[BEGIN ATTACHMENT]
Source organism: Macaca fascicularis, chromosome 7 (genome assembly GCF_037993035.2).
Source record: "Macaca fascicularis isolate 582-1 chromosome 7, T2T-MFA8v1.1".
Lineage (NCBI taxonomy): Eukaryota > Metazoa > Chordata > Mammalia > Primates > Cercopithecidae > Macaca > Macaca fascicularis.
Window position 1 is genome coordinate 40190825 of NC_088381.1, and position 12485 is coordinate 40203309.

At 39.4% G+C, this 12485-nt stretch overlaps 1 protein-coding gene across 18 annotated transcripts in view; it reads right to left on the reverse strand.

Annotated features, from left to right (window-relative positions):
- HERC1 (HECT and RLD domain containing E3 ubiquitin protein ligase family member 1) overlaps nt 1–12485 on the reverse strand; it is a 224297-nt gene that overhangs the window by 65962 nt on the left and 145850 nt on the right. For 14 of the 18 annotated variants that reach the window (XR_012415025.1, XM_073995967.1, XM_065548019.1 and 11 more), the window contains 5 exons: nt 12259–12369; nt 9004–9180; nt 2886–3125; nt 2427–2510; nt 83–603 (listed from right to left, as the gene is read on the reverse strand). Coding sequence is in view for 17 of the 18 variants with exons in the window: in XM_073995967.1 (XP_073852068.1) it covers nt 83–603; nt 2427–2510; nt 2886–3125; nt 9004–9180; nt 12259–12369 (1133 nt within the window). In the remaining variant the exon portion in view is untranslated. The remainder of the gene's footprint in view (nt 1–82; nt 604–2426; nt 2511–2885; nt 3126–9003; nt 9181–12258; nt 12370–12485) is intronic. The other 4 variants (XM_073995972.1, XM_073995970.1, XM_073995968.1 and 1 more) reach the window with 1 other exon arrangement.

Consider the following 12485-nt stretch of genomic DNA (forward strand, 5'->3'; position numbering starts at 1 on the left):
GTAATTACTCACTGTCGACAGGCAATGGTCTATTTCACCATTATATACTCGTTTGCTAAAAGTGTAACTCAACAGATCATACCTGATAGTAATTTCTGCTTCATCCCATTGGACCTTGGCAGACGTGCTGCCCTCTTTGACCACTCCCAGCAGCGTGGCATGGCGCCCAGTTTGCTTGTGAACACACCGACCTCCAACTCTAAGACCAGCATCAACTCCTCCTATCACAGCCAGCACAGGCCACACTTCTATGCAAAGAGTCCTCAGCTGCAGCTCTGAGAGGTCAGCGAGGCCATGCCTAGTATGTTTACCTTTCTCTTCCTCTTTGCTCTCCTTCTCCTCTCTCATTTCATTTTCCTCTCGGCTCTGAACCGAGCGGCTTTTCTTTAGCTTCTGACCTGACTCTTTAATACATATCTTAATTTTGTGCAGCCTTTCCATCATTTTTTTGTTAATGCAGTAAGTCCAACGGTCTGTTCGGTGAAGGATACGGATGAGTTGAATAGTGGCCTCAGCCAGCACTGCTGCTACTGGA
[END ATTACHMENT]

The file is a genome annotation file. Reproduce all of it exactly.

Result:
Source organism: Macaca fascicularis, chromosome 7 (genome assembly GCF_037993035.2).
Source record: "Macaca fascicularis isolate 582-1 chromosome 7, T2T-MFA8v1.1".
Lineage (NCBI taxonomy): Eukaryota > Metazoa > Chordata > Mammalia > Primates > Cercopithecidae > Macaca > Macaca fascicularis.
Window position 1 is genome coordinate 40190825 of NC_088381.1, and position 12485 is coordinate 40203309.

At 39.4% G+C, this 12485-nt stretch overlaps 1 protein-coding gene across 18 annotated transcripts in view; it reads right to left on the reverse strand.

Annotated features, from left to right (window-relative positions):
- HERC1 (HECT and RLD domain containing E3 ubiquitin protein ligase family member 1) overlaps nt 1–12485 on the reverse strand; it is a 224297-nt gene that overhangs the window by 65962 nt on the left and 145850 nt on the right. For 14 of the 18 annotated variants that reach the window (XR_012415025.1, XM_073995967.1, XM_065548019.1 and 11 more), the window contains 5 exons: nt 12259–12369; nt 9004–9180; nt 2886–3125; nt 2427–2510; nt 83–603 (listed from right to left, as the gene is read on the reverse strand). Coding sequence is in view for 17 of the 18 variants with exons in the window: in XM_073995967.1 (XP_073852068.1) it covers nt 83–603; nt 2427–2510; nt 2886–3125; nt 9004–9180; nt 12259–12369 (1133 nt within the window). In the remaining variant the exon portion in view is untranslated. The remainder of the gene's footprint in view (nt 1–82; nt 604–2426; nt 2511–2885; nt 3126–9003; nt 9181–12258; nt 12370–12485) is intronic. The other 4 variants (XM_073995972.1, XM_073995970.1, XM_073995968.1 and 1 more) reach the window with 1 other exon arrangement.

Consider the following 12485-nt stretch of genomic DNA (forward strand, 5'->3'; position numbering starts at 1 on the left):
GTAATTACTCACTGTCGACAGGCAATGGTCTATTTCACCATTATATACTCGTTTGCTAAAAGTGTAACTCAACAGATCATACCTGATAGTAATTTCTGCTTCATCCCATTGGACCTTGGCAGACGTGCTGCCCTCTTTGACCACTCCCAGCAGCGTGGCATGGCGCCCAGTTTGCTTGTGAACACACCGACCTCCAACTCTAAGACCAGCATCAACTCCTCCTATCACAGCCAGCACAGGCCACACTTCTATGCAAAGAGTCCTCAGCTGCAGCTCTGAGAGGTCAGCGAGGCCATGCCTAGTATGTTTACCTTTCTCTTCCTCTTTGCTCTCCTTCTCCTCTCTCATTTCATTTTCCTCTCGGCTCTGAACCGAGCGGCTTTTCTTTAGCTTCTGACCTGACTCTTTAATACATATCTTAATTTTGTGCAGCCTTTCCATCATTTTTTTGTTAATGCAGTAAGTCCAACGGTCTGTTCGGTGAAGGATACGGATGAGTTGAATAGTGGCCTCAGCCAGCACTGCTGCTACTGGA